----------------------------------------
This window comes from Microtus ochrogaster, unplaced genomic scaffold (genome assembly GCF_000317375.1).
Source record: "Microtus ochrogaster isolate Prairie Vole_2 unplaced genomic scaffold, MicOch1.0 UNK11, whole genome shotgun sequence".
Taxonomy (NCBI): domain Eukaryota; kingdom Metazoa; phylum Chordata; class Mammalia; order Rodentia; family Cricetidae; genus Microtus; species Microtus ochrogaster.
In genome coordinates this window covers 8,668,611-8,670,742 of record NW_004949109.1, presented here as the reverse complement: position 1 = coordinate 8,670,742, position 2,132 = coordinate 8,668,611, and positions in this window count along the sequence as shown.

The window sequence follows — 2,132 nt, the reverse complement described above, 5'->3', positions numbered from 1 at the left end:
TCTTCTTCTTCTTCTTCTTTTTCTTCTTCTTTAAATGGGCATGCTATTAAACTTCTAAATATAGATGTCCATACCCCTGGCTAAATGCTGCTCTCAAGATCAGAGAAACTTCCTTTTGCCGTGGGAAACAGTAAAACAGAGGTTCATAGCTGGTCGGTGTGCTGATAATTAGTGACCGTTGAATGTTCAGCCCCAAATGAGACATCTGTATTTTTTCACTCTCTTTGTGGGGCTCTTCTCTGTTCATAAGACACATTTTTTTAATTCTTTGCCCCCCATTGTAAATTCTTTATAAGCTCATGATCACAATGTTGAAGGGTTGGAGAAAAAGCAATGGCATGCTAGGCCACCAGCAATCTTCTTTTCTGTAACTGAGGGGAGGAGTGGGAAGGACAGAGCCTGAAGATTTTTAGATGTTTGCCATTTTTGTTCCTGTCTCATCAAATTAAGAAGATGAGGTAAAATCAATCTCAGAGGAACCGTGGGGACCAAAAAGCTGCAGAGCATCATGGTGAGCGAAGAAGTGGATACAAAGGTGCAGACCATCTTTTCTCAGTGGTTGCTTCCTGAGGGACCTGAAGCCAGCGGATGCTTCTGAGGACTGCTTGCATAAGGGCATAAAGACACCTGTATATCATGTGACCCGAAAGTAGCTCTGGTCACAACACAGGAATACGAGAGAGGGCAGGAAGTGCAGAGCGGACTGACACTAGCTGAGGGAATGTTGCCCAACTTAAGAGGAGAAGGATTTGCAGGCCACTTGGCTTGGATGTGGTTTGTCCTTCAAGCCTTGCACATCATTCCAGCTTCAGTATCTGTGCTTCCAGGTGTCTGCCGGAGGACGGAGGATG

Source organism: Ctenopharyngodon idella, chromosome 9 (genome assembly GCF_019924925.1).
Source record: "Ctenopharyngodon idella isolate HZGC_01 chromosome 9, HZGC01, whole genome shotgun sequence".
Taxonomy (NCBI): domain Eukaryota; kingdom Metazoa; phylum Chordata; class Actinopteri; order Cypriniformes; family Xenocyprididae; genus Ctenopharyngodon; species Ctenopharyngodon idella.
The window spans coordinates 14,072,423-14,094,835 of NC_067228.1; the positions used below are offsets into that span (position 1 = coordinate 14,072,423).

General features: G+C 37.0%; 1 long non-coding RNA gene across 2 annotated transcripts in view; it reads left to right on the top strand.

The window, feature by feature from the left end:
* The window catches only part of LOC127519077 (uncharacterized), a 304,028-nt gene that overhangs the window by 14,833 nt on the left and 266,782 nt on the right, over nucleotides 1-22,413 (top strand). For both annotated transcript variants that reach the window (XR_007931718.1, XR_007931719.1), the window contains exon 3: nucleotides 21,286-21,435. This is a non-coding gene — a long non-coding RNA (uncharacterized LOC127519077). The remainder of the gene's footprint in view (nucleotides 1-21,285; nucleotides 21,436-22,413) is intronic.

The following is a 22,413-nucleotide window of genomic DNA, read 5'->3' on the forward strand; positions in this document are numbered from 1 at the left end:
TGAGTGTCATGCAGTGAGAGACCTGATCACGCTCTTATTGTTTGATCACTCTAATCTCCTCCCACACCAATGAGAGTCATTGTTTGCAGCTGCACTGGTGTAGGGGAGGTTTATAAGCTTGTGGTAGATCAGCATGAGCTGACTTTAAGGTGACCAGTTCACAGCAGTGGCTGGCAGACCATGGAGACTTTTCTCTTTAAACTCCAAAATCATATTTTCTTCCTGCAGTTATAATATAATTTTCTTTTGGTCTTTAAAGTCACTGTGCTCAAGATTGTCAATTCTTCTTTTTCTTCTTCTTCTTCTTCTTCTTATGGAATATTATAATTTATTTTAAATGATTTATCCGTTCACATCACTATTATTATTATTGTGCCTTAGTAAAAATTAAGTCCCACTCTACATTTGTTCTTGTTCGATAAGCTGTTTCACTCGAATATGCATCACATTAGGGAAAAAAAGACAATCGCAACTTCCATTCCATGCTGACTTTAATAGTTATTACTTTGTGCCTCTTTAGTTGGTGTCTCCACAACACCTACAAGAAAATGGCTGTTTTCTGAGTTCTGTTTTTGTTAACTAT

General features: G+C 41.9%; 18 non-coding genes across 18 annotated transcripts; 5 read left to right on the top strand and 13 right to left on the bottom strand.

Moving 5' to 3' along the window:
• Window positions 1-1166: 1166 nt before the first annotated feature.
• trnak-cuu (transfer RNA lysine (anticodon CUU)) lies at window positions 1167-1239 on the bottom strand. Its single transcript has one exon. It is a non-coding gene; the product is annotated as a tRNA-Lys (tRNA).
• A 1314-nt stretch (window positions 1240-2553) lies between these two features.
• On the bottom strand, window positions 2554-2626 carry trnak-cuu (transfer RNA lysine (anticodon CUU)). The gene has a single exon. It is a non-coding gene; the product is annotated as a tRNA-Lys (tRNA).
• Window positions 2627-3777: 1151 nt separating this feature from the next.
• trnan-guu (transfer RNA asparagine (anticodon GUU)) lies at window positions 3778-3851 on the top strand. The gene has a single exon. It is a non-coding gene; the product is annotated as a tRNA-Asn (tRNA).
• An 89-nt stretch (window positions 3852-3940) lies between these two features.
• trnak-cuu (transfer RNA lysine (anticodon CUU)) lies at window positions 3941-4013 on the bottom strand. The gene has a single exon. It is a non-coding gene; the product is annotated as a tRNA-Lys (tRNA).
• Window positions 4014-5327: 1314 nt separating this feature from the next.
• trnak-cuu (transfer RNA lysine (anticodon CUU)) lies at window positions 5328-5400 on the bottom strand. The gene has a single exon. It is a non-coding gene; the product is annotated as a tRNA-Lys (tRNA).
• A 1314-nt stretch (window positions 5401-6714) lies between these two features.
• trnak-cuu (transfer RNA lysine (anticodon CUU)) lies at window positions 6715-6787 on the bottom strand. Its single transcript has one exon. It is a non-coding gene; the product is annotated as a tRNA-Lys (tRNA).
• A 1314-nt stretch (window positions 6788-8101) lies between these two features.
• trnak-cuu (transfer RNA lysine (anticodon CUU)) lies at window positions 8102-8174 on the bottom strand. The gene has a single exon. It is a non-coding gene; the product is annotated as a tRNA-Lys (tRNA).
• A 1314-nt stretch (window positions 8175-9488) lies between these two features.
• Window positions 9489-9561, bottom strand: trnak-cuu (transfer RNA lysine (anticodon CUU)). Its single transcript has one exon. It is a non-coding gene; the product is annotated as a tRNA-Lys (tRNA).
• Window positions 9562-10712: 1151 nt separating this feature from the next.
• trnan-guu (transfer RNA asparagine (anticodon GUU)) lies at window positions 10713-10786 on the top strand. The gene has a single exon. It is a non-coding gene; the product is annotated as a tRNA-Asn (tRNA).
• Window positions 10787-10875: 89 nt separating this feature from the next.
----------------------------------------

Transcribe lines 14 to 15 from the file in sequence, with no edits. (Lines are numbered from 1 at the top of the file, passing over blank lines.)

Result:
The following is a 22,413-nucleotide window of genomic DNA, read 5'->3' on the forward strand; positions in this document are numbered from 1 at the left end:
TGAGTGTCATGCAGTGAGAGACCTGATCACGCTCTTATTGTTTGATCACTCTAATCTCCTCCCACACCAATGAGAGTCATTGTTTGCAGCTGCACTGGTGTAGGGGAGGTTTATAAGCTTGTGGTAGATCAGCATGAGCTGACTTTAAGGTGACCAGTTCACAGCAGTGGCTGGCAGACCATGGAGACTTTTCTCTTTAAACTCCAAAATCATATTTTCTTCCTGCAGTTATAATATAATTTTCTTTTGGTCTTTAAAGTCACTGTGCTCAAGATTGTCAATTCTTCTTTTTCTTCTTCTTCTTCTTCTTCTTATGGAATATTATAATTTATTTTAAATGATTTATCCGTTCACATCACTATTATTATTATTGTGCCTTAGTAAAAATTAAGTCCCACTCTACATTTGTTCTTGTTCGATAAGCTGTTTCACTCGAATATGCATCACATTAGGGAAAAAAAGACAATCGCAACTTCCATTCCATGCTGACTTTAATAGTTATTACTTTGTGCCTCTTTAGTTGGTGTCTCCACAACACCTACAAGAAAATGGCTGTTTTCTGAGTTCTGTTTTTGTTAACTAT